US Marshals Service struck by ‘major’ ransomware attack

Sensitive information was compromised during the security breach, the US Marshals Service said (Joe Raedle/Getty)
Sensitive information was compromised during the security breach, the US Marshals Service said (Joe Raedle/Getty)

The US Marshals Service (USMS) is investigating after suffering a major ransomware attack that may have compromised sensitive information, law enforcement officials have announced.

In a statement issued on Monday, spokesperson Drew Wade said: “The affected system contains law enforcement sensitive information, including returns from legal process, administrative information and personally identifiable information pertaining to subjects of USMS investigations, third parties and certain USMS employees.”

Mr Wade said the hack had occurred on 17 February with the Marshals Service discovering “a ransomware and data exfiltration event affecting a stand-alone USMS system”.

In response, the system was quickly disconnected from the network and USMS notified the Justice Department, which then carried out a forensic investigation.

A “major incident” was declared on 22 February and the investigation is ongoing, Mr Wade said.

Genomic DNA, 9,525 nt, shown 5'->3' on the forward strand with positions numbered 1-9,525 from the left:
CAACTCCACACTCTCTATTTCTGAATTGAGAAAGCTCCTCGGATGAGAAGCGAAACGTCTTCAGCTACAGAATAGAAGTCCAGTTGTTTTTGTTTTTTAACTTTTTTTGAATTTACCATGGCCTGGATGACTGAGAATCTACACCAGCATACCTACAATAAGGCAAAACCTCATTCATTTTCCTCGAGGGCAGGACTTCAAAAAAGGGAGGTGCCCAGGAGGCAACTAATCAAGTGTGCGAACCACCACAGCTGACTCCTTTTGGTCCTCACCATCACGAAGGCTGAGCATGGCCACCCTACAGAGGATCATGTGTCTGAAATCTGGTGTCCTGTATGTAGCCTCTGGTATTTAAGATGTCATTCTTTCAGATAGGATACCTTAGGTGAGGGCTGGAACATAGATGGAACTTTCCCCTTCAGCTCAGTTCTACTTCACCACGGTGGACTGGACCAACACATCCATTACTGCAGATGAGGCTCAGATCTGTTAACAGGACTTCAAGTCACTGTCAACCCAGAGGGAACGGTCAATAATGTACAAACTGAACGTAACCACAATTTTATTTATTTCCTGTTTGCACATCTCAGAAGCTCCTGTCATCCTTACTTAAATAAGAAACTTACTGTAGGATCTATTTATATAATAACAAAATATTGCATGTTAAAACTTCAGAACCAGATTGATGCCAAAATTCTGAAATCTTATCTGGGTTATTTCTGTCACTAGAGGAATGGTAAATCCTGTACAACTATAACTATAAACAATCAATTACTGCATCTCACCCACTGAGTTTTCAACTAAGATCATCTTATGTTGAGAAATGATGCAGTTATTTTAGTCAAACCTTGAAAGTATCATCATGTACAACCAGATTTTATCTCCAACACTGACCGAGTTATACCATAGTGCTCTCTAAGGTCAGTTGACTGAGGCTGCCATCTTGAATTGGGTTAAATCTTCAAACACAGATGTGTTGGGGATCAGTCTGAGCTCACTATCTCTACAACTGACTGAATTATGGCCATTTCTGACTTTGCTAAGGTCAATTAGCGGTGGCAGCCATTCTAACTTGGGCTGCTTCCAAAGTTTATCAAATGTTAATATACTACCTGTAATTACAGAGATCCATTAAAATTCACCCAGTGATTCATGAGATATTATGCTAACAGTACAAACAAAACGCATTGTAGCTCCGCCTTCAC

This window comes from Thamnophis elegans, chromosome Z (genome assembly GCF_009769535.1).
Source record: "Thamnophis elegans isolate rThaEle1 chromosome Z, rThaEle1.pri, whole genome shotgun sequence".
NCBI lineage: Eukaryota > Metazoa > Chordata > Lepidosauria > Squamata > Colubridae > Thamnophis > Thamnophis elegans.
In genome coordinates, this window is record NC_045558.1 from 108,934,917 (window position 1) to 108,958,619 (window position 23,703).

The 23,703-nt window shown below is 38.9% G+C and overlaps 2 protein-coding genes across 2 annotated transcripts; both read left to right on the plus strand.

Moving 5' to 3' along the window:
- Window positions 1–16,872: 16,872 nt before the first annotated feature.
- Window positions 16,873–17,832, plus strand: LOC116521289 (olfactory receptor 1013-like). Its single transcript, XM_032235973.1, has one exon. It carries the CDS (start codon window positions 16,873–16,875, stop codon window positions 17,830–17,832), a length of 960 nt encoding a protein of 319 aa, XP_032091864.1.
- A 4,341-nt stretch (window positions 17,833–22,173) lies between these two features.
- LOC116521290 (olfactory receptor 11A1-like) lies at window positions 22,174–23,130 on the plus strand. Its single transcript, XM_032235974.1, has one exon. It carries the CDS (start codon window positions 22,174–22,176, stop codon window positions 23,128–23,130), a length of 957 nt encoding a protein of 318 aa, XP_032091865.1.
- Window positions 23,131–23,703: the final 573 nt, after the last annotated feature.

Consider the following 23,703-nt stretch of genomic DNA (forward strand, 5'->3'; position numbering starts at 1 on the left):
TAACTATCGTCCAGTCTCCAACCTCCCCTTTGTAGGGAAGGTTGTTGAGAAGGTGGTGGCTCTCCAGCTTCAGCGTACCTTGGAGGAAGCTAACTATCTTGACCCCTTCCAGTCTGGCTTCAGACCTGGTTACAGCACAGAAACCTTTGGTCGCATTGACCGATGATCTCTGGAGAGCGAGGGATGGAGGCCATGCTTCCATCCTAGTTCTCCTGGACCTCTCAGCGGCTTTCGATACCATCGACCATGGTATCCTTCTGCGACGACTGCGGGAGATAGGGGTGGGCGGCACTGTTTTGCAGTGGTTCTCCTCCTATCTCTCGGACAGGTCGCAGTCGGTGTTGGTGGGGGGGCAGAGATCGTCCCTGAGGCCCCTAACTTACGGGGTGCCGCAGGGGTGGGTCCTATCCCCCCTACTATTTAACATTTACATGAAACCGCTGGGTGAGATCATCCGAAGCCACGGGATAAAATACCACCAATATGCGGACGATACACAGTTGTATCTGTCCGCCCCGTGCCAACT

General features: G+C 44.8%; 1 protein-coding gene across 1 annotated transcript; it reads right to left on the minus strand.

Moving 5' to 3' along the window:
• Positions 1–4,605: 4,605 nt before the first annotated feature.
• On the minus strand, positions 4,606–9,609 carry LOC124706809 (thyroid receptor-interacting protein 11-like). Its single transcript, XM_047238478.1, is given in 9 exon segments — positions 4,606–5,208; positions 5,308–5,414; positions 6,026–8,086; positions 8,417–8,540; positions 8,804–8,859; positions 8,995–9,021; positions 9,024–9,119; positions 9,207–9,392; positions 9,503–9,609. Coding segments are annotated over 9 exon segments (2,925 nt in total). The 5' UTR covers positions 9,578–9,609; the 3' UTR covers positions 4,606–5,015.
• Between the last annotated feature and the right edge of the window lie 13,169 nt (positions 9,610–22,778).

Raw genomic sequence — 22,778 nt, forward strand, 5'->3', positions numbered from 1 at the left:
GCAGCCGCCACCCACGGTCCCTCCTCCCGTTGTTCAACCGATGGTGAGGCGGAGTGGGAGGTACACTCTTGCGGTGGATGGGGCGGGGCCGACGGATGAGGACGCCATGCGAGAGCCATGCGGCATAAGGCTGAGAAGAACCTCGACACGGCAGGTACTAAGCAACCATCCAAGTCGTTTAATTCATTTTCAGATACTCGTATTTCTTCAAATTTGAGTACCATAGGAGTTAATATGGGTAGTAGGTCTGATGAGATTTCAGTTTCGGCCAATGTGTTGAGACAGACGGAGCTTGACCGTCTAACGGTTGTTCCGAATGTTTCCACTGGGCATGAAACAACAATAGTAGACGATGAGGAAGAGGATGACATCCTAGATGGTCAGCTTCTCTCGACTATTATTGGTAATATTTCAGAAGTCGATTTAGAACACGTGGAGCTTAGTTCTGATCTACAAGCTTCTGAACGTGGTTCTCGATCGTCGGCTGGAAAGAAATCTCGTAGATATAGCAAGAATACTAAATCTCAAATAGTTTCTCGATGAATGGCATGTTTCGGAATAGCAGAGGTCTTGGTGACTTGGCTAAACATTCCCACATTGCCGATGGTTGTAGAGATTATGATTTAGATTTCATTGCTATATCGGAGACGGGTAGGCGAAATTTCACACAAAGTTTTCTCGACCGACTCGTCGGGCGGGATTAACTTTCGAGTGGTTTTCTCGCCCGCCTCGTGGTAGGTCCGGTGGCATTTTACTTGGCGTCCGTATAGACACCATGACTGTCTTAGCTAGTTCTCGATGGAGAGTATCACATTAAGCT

That designation is reserved for any attack that could pose a threat to national security, foreign relations or the US economy or which threatens to undermine public confidence, civil liberties or the health and safety of the American public.

A senior official subsequently told NBC that no information pertaining to the Witness Security Program had been compromised in the cyberattack.

Ironically, news of the breach coincided with Cybersecurity and Infrastructure Security Agency (CISA) director Jen Easterly’s warning that cyber intrusions “can do real damage to our nation – leading to theft of our intellectual property and personal information”.

The Biden administration is meanwhile poised to release a National Cyber Strategy imminently, intended to lay out protocol and plug security gaps as the threat from large-scale hacking attacks continues to grow.

“No matter where you are, and no matter how much you try to twist and turn to cover your tracks – your infrastructure, your criminal associates, your money, and your liberty are all at risk,” FBI director Christopher Wray warned in January.